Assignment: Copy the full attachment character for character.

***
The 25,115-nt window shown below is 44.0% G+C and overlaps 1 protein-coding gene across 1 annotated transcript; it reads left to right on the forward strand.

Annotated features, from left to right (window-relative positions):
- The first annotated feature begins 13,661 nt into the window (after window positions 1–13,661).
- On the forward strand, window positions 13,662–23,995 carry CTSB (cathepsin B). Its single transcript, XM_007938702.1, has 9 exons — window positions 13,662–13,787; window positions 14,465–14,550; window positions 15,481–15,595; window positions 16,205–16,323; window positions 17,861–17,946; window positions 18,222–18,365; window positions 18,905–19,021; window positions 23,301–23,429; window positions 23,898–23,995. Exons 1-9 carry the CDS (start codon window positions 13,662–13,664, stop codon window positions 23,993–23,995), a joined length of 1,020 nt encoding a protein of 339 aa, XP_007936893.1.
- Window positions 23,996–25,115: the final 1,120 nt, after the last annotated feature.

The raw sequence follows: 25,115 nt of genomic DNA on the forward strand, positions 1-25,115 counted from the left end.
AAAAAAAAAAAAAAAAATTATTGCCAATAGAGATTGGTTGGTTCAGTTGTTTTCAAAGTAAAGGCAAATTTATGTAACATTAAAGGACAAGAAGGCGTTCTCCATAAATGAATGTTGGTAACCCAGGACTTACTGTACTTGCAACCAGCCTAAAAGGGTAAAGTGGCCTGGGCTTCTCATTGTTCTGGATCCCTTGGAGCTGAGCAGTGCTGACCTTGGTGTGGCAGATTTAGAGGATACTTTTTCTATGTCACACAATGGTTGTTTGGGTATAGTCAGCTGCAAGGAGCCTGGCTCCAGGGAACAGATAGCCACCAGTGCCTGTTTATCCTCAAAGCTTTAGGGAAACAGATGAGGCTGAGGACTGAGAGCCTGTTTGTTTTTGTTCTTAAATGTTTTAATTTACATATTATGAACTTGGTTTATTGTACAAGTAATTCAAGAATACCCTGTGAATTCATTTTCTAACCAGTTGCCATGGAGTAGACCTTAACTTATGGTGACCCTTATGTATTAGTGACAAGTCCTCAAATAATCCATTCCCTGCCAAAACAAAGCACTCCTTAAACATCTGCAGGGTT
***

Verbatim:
The 25,115-nt window shown below is 44.0% G+C and overlaps 1 protein-coding gene across 1 annotated transcript; it reads left to right on the forward strand.

Annotated features, from left to right (window-relative positions):
- The first annotated feature begins 13,661 nt into the window (after window positions 1–13,661).
- On the forward strand, window positions 13,662–23,995 carry CTSB (cathepsin B). Its single transcript, XM_007938702.1, has 9 exons — window positions 13,662–13,787; window positions 14,465–14,550; window positions 15,481–15,595; window positions 16,205–16,323; window positions 17,861–17,946; window positions 18,222–18,365; window positions 18,905–19,021; window positions 23,301–23,429; window positions 23,898–23,995. Exons 1-9 carry the CDS (start codon window positions 13,662–13,664, stop codon window positions 23,993–23,995), a joined length of 1,020 nt encoding a protein of 339 aa, XP_007936893.1.
- Window positions 23,996–25,115: the final 1,120 nt, after the last annotated feature.

The raw sequence follows: 25,115 nt of genomic DNA on the forward strand, positions 1-25,115 counted from the left end.
AAAAAAAAAAAAAAAAATTATTGCCAATAGAGATTGGTTGGTTCAGTTGTTTTCAAAGTAAAGGCAAATTTATGTAACATTAAAGGACAAGAAGGCGTTCTCCATAAATGAATGTTGGTAACCCAGGACTTACTGTACTTGCAACCAGCCTAAAAGGGTAAAGTGGCCTGGGCTTCTCATTGTTCTGGATCCCTTGGAGCTGAGCAGTGCTGACCTTGGTGTGGCAGATTTAGAGGATACTTTTTCTATGTCACACAATGGTTGTTTGGGTATAGTCAGCTGCAAGGAGCCTGGCTCCAGGGAACAGATAGCCACCAGTGCCTGTTTATCCTCAAAGCTTTAGGGAAACAGATGAGGCTGAGGACTGAGAGCCTGTTTGTTTTTGTTCTTAAATGTTTTAATTTACATATTATGAACTTGGTTTATTGTACAAGTAATTCAAGAATACCCTGTGAATTCATTTTCTAACCAGTTGCCATGGAGTAGACCTTAACTTATGGTGACCCTTATGTATTAGTGACAAGTCCTCAAATAATCCATTCCCTGCCAAAACAAAGCACTCCTTAAACATCTGCAGGGTT